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Feb 05, 2011, 01:51 AM
Registered User
Been flying my new one for a couple of weeks now...and I love it! It really does seem to fly better than the first generation alula. Turns are tight and flat, I've even managed some light thermal flights (or maybe slermal). Definitely one to keep on hand for any breaks i get...

One question though... anyone have an idea on how to reduce the overall weight? Mine came out at 6oz exactly but required 17 grams of noseweight! I used the "stock" nimh battery with an Xps 2.4 rx and 2 D47's. I went easy on the paint and even kept most of it on the leading edge and the pod. I really can't think of anything other than placing the servos in the pod like the original... Any ideas???
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Feb 05, 2011, 08:14 AM
More Pile-it than Pilot
mdennis's Avatar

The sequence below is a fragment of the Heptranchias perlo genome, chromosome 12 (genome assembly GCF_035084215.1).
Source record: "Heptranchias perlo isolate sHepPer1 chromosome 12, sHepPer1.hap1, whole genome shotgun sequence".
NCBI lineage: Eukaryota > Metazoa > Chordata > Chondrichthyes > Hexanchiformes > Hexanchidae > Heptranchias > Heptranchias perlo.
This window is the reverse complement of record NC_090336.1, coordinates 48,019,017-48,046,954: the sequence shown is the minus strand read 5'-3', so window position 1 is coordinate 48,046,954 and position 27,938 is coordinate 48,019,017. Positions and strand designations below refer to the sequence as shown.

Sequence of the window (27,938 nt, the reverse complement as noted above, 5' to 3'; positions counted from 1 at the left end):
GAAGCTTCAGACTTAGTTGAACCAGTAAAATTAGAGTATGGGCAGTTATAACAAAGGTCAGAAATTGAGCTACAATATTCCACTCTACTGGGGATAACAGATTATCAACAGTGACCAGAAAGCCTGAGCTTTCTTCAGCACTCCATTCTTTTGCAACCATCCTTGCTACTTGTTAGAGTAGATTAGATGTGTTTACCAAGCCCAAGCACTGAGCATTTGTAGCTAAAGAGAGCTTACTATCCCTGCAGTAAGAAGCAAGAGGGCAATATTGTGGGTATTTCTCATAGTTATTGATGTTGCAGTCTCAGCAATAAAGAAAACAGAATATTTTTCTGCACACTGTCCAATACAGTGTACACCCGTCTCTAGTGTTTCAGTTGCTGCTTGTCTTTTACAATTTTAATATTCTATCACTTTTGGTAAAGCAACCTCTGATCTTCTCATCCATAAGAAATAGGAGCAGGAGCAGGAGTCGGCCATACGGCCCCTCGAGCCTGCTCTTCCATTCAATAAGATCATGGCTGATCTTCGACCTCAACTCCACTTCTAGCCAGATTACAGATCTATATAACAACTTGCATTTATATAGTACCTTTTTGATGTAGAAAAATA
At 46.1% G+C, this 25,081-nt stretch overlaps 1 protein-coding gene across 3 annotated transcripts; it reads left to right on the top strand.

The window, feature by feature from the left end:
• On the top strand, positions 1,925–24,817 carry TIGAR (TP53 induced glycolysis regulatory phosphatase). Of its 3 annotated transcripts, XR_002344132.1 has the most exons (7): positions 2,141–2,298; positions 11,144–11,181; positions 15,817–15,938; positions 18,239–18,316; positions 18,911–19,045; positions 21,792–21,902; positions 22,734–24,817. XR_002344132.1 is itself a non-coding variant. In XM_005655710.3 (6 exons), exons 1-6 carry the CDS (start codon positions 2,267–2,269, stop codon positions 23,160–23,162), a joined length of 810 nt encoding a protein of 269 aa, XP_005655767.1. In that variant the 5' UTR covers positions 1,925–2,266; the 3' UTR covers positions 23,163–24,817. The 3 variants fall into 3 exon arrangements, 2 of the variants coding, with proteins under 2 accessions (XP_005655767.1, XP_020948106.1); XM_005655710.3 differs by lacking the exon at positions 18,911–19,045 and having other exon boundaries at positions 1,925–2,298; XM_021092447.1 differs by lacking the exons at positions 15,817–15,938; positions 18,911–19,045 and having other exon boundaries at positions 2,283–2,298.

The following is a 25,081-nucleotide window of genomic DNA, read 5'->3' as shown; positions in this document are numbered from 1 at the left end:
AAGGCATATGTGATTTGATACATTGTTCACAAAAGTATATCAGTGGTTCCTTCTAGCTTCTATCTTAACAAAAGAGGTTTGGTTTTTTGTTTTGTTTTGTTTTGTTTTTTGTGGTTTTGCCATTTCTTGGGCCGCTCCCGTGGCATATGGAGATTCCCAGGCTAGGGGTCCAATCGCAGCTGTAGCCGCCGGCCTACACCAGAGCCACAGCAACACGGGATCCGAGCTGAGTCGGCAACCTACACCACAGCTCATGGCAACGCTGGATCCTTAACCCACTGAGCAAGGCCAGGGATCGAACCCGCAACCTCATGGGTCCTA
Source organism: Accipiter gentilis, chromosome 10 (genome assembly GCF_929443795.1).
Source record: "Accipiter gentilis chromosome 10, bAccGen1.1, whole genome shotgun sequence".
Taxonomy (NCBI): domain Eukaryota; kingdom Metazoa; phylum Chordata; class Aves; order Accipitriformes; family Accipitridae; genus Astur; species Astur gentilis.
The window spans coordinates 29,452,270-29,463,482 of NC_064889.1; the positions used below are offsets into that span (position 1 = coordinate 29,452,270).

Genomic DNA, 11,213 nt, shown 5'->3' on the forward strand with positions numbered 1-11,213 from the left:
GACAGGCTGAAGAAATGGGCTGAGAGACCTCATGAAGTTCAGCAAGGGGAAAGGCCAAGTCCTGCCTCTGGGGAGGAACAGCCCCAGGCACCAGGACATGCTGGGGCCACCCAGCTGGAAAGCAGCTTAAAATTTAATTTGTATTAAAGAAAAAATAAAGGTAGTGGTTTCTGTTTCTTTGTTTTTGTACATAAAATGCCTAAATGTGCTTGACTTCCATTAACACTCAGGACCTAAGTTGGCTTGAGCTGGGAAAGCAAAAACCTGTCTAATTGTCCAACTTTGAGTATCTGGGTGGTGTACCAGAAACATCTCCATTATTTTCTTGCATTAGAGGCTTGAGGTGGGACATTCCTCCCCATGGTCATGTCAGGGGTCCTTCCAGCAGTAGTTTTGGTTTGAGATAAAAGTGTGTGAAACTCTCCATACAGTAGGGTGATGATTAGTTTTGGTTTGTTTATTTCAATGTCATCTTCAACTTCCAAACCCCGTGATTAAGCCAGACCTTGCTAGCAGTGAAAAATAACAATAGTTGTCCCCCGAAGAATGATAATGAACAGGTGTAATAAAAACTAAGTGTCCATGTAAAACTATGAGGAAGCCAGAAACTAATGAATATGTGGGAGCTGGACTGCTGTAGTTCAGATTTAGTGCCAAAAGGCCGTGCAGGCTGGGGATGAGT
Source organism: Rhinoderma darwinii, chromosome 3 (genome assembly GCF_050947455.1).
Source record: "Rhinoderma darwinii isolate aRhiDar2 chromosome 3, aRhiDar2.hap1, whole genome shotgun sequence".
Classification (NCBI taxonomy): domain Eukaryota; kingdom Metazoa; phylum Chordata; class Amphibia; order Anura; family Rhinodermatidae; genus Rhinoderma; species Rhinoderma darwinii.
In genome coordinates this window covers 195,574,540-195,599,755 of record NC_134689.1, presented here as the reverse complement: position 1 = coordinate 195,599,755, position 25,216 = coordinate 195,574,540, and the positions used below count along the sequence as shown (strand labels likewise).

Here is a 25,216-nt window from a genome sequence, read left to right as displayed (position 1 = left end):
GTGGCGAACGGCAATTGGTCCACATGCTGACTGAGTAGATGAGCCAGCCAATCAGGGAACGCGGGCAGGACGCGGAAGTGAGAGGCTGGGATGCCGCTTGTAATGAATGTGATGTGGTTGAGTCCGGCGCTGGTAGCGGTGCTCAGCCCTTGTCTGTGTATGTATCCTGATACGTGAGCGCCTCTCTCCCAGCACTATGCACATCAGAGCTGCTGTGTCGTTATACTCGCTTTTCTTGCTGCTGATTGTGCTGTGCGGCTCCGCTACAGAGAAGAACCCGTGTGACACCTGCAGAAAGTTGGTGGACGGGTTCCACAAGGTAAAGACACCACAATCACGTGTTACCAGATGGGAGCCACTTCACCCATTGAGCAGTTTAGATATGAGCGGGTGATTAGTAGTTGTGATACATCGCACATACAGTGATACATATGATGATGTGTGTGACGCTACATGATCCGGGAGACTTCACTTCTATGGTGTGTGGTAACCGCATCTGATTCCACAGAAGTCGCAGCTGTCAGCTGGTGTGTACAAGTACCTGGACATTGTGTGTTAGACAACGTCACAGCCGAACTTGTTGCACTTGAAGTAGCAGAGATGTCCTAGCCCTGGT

It is amazing that a 60" DLG can be made in the 8-9 oz range.

I think a few guys have got their Alulas into the 4.5 oz range by using a built up tail so they can reduce the nose weight, but I wouldn't spend a lot of time worring about it though, especially if you have a slope to fly it on.

Mark
Feb 05, 2011, 02:12 PM
flying is not a dream
lebenj's Avatar
a longer noise!
and a lighter tail
Feb 06, 2011, 03:16 AM
the answer 42 is
THe idea of a lighter plane flying longer is not totally true, each plane and profile combinations get thier best glide ratio at specific weights in the case of the alula, you will get a bubble plane that will bounce on each small wind blow, a friend of mine build his alula very heavy and it perfoms better than any other alula in the club, we have a bout 8, mine is also on the heavy side and I can stay longet than those using extra light equipement and building techniques, without counting that mine is stronger and some of them are already looking for the second one :P remeber weight is what make your plane move forward

EZ
Feb 06, 2011, 10:38 PM
'scuse me while I kiss the sky
Lafayette's Avatar